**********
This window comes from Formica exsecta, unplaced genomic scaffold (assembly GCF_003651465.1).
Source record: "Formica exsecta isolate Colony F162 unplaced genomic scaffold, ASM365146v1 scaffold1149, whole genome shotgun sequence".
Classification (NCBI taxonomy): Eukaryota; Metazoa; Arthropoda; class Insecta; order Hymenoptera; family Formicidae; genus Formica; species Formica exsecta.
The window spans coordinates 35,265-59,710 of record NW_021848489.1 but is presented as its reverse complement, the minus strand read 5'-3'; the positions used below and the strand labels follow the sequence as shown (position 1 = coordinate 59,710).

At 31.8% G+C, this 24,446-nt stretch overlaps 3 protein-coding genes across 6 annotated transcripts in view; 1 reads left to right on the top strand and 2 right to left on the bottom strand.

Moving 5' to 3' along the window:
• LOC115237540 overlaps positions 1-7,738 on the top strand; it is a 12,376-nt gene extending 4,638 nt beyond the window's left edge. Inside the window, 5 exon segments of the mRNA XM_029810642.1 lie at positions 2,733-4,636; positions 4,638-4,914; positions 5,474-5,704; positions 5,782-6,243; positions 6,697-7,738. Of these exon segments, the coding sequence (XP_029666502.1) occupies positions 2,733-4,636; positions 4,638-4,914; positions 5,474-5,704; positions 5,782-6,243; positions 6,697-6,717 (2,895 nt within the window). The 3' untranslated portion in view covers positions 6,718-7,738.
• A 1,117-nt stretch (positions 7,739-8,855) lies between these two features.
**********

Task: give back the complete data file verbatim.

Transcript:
This window comes from Formica exsecta, unplaced genomic scaffold (assembly GCF_003651465.1).
Source record: "Formica exsecta isolate Colony F162 unplaced genomic scaffold, ASM365146v1 scaffold1149, whole genome shotgun sequence".
Classification (NCBI taxonomy): Eukaryota; Metazoa; Arthropoda; class Insecta; order Hymenoptera; family Formicidae; genus Formica; species Formica exsecta.
The window spans coordinates 35,265-59,710 of record NW_021848489.1 but is presented as its reverse complement, the minus strand read 5'-3'; the positions used below and the strand labels follow the sequence as shown (position 1 = coordinate 59,710).

At 31.8% G+C, this 24,446-nt stretch overlaps 3 protein-coding genes across 6 annotated transcripts in view; 1 reads left to right on the top strand and 2 right to left on the bottom strand.

Moving 5' to 3' along the window:
• LOC115237540 overlaps positions 1-7,738 on the top strand; it is a 12,376-nt gene extending 4,638 nt beyond the window's left edge. Inside the window, 5 exon segments of the mRNA XM_029810642.1 lie at positions 2,733-4,636; positions 4,638-4,914; positions 5,474-5,704; positions 5,782-6,243; positions 6,697-7,738. Of these exon segments, the coding sequence (XP_029666502.1) occupies positions 2,733-4,636; positions 4,638-4,914; positions 5,474-5,704; positions 5,782-6,243; positions 6,697-6,717 (2,895 nt within the window). The 3' untranslated portion in view covers positions 6,718-7,738.
• A 1,117-nt stretch (positions 7,739-8,855) lies between these two features.